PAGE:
It’s funny, as I feel that our corner of music at large is basically that scenario in extremes right now. Everyone interested in niche music makes music to some extent, and so rather than looking at such a scenario pessimistically I would suggest that hints at quite an optimistic predicament – in which everyone involved in a culture feels a stake in it, and eagerness to contribute, either with their own creative contributions or financially.
It’s long been obvious that everyone with a vested interest in music has a deeper personal creative connection with it – just look at the playcounts of music-making tutorials on YouTube in relation to videos of the music itself. I remember joking at Ableton Loop last year that the prevalence of “hand cam/home cooking” shots of artist or DJ’s hands are becoming more commonplace at festivals as some kind of implicit acknowledgement that the audience has more of an interest in what people on stage are doing than they may have done historically, as they themselves have the tools and aspire to do it too. I don’t see this as a problem.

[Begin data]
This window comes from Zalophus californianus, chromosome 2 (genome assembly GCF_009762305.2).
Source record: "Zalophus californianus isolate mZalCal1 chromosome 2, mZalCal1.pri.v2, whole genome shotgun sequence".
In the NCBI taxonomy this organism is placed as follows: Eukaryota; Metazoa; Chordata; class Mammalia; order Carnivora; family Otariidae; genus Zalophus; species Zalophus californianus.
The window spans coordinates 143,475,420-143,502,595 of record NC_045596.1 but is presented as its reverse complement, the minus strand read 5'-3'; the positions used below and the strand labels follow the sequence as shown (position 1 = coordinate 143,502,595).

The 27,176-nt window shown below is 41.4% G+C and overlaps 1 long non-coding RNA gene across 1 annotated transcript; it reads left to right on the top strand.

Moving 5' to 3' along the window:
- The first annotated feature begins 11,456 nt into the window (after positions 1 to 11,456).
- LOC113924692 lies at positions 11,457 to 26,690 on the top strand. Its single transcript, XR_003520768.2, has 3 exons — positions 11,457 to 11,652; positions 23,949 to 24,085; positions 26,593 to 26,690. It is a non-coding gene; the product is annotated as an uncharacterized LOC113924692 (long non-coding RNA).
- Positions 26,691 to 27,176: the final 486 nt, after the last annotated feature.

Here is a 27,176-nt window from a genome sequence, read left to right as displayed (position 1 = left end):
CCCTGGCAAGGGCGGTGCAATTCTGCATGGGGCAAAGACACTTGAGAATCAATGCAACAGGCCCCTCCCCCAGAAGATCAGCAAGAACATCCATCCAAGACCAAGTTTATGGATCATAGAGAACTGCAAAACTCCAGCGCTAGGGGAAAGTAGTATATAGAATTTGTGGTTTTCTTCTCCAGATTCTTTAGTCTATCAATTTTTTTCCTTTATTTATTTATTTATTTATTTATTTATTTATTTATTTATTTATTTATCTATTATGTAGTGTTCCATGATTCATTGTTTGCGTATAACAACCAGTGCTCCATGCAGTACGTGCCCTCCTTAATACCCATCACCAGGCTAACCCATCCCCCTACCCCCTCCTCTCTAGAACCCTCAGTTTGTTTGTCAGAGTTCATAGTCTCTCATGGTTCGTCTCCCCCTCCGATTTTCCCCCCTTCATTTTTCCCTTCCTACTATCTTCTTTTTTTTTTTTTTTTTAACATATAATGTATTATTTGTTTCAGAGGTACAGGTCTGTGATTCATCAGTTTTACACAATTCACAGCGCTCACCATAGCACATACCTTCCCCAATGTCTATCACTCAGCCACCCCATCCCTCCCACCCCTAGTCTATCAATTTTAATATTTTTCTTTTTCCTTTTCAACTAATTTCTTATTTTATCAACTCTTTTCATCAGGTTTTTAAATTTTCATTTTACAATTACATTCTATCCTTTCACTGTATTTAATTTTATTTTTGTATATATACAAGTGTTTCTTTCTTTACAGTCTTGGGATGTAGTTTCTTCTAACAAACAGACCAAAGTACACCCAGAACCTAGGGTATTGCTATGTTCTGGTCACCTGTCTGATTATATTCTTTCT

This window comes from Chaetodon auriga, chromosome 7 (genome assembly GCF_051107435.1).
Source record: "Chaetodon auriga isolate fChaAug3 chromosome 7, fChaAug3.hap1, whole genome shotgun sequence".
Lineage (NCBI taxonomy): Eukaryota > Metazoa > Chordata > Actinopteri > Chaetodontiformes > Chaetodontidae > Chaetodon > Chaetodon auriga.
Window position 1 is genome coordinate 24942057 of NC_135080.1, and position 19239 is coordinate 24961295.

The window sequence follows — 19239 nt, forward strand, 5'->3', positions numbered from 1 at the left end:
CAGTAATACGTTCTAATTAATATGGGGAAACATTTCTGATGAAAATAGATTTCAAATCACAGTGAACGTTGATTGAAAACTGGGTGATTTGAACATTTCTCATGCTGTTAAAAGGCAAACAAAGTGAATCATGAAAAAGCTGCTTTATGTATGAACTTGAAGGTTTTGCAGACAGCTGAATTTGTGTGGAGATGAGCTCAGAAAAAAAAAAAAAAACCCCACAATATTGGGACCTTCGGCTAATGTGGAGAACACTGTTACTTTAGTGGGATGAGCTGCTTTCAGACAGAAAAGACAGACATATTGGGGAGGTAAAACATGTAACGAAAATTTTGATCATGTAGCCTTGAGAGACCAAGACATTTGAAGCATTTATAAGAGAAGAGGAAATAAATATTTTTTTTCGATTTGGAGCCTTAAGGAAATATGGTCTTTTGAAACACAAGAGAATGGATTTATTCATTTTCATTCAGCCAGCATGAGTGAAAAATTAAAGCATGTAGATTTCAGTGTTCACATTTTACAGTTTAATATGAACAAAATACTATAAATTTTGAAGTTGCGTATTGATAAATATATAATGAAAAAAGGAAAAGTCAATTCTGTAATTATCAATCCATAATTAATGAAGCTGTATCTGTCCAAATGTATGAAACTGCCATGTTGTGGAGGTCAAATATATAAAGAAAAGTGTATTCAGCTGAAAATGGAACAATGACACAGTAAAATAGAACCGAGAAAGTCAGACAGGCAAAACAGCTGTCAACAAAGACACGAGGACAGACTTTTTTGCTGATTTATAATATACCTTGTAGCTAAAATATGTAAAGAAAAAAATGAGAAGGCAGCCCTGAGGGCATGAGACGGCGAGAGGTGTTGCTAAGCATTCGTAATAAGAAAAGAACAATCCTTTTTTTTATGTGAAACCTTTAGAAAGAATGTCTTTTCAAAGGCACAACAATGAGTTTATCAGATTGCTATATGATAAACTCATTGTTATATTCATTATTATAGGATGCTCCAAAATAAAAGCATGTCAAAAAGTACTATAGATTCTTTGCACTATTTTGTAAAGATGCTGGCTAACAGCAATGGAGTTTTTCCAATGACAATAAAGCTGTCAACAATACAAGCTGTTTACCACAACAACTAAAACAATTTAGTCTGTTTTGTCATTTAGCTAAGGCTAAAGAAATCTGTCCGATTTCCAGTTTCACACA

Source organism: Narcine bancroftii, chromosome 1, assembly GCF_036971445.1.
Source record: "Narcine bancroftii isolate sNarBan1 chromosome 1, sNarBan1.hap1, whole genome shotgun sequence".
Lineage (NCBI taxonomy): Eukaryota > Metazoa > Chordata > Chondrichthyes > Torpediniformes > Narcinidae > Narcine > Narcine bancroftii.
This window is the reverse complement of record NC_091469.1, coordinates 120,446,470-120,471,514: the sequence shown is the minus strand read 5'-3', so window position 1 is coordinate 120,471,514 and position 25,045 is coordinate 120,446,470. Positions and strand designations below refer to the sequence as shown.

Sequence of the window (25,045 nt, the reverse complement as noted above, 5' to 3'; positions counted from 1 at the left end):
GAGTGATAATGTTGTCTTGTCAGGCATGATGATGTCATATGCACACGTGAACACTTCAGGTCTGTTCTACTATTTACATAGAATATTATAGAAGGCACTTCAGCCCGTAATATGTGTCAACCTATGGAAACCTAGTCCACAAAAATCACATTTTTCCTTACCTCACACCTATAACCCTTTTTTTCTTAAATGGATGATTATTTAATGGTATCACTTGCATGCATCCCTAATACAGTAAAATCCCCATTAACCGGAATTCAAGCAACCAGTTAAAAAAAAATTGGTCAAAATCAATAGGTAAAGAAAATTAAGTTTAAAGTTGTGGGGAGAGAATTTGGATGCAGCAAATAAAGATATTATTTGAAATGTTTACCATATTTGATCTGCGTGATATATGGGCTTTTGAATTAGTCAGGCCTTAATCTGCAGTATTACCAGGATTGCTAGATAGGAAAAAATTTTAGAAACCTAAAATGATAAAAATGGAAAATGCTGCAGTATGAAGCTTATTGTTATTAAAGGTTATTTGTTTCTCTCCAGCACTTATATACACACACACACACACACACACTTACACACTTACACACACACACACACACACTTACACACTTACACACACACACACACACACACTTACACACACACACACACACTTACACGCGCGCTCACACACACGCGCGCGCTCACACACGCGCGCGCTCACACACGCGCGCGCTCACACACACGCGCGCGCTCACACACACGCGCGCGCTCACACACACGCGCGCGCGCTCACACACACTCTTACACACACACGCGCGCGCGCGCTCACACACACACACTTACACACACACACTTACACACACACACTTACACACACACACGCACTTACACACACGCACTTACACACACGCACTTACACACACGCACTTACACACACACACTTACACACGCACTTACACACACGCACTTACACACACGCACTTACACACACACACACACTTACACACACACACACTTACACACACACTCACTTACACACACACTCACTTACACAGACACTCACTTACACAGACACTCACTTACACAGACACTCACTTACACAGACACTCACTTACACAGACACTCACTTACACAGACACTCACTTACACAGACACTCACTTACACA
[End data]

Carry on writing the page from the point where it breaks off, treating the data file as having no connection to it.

But let’s take the scenario that you proposed, at the gig – is the answer to that situation to charge nothing at the door? Were the earliest independent labels acting elitist or aloof to those who could not afford to spend the money to hear their music on record? Of course not. To put it frankly, we can’t have it both ways – in an ideal world I would love for everyone to be able to to enjoy music for free, and for musicians of substance to be valued and rewarded. If we are going down that path, then why stop there? In an ideal world I’d prefer for food to be free. It’s not elitist or discriminatory to expect for art and the scenes that create it to be sustained by those who partake in them.